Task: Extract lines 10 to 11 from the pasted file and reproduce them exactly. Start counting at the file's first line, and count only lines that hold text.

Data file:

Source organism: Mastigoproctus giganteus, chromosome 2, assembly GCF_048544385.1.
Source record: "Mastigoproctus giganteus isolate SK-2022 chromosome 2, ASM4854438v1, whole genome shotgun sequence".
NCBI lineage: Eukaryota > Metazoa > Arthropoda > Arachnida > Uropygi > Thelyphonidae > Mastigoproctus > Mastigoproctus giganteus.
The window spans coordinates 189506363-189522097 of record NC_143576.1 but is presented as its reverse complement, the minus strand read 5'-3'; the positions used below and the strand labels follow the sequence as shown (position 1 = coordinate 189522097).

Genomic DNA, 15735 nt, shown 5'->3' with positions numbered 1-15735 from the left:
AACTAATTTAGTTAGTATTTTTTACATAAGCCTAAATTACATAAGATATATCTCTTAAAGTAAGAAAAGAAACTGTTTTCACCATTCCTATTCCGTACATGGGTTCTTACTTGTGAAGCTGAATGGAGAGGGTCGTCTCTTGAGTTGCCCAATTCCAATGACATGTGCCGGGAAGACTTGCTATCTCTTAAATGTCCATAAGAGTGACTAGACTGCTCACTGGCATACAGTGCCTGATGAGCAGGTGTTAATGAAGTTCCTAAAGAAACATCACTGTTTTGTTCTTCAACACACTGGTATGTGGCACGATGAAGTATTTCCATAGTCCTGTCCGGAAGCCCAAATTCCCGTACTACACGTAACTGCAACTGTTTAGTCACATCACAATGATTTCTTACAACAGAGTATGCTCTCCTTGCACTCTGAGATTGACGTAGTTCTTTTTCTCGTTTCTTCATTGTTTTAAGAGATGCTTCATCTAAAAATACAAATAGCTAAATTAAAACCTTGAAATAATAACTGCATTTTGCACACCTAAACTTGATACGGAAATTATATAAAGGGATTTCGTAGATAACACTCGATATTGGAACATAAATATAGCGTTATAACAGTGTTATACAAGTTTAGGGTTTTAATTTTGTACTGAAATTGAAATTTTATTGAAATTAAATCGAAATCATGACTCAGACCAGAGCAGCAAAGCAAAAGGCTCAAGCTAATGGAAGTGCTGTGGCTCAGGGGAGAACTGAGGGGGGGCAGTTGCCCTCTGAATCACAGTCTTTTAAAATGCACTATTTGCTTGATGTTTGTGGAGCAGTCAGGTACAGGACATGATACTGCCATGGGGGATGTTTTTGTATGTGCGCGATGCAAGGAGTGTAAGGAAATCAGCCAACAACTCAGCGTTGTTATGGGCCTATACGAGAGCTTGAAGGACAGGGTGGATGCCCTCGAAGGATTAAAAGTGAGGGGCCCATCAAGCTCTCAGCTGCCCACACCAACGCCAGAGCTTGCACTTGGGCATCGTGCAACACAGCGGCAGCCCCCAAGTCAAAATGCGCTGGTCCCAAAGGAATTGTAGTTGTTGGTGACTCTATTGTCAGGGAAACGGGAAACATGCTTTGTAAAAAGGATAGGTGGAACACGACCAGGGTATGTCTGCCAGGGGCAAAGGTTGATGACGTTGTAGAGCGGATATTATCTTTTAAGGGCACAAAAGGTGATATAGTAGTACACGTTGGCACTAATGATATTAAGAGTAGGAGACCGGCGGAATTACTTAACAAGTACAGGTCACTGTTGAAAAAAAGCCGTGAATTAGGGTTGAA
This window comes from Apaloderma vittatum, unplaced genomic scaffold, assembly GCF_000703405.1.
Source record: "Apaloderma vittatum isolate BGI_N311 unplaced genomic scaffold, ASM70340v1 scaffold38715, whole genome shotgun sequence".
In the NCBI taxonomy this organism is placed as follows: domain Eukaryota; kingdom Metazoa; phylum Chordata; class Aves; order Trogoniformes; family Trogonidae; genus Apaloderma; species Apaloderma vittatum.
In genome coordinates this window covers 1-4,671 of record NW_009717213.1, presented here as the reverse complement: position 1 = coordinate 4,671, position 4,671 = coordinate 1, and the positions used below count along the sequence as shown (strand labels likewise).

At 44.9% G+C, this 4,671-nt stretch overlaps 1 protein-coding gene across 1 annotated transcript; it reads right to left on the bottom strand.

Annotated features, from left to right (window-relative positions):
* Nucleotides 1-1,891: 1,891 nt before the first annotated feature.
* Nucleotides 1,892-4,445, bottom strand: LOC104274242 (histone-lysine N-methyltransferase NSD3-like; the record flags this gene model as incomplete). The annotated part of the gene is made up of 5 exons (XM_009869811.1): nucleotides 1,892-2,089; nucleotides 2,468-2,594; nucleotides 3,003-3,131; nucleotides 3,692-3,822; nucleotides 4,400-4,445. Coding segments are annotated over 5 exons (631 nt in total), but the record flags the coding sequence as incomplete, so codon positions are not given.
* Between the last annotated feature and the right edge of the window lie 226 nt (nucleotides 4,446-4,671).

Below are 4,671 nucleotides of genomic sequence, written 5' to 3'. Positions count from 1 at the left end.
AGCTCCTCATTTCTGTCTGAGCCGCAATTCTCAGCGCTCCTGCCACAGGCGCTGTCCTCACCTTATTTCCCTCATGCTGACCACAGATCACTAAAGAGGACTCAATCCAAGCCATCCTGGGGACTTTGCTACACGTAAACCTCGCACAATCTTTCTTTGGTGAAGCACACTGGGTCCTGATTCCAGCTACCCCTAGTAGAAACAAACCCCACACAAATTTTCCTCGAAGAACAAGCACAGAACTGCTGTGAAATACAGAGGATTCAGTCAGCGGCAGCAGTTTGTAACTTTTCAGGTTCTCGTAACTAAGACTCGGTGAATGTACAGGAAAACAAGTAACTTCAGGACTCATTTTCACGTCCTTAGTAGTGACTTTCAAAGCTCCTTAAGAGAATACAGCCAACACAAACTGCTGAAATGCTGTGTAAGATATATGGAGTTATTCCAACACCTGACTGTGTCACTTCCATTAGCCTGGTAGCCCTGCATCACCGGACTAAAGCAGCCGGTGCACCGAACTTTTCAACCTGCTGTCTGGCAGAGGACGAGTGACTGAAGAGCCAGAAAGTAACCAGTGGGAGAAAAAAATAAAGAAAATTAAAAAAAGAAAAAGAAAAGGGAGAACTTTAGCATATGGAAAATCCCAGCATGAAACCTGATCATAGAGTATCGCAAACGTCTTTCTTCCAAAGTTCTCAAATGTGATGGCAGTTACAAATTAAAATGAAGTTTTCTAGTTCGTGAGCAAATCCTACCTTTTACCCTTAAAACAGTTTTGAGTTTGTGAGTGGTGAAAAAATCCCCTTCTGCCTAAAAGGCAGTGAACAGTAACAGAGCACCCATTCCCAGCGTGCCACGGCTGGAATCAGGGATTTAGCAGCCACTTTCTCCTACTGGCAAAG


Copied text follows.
In genome coordinates this window covers 1-4,671 of record NW_009717213.1, presented here as the reverse complement: position 1 = coordinate 4,671, position 4,671 = coordinate 1, and the positions used below count along the sequence as shown (strand labels likewise).

At 44.9% G+C, this 4,671-nt stretch overlaps 1 protein-coding gene across 1 annotated transcript; it reads right to left on the bottom strand.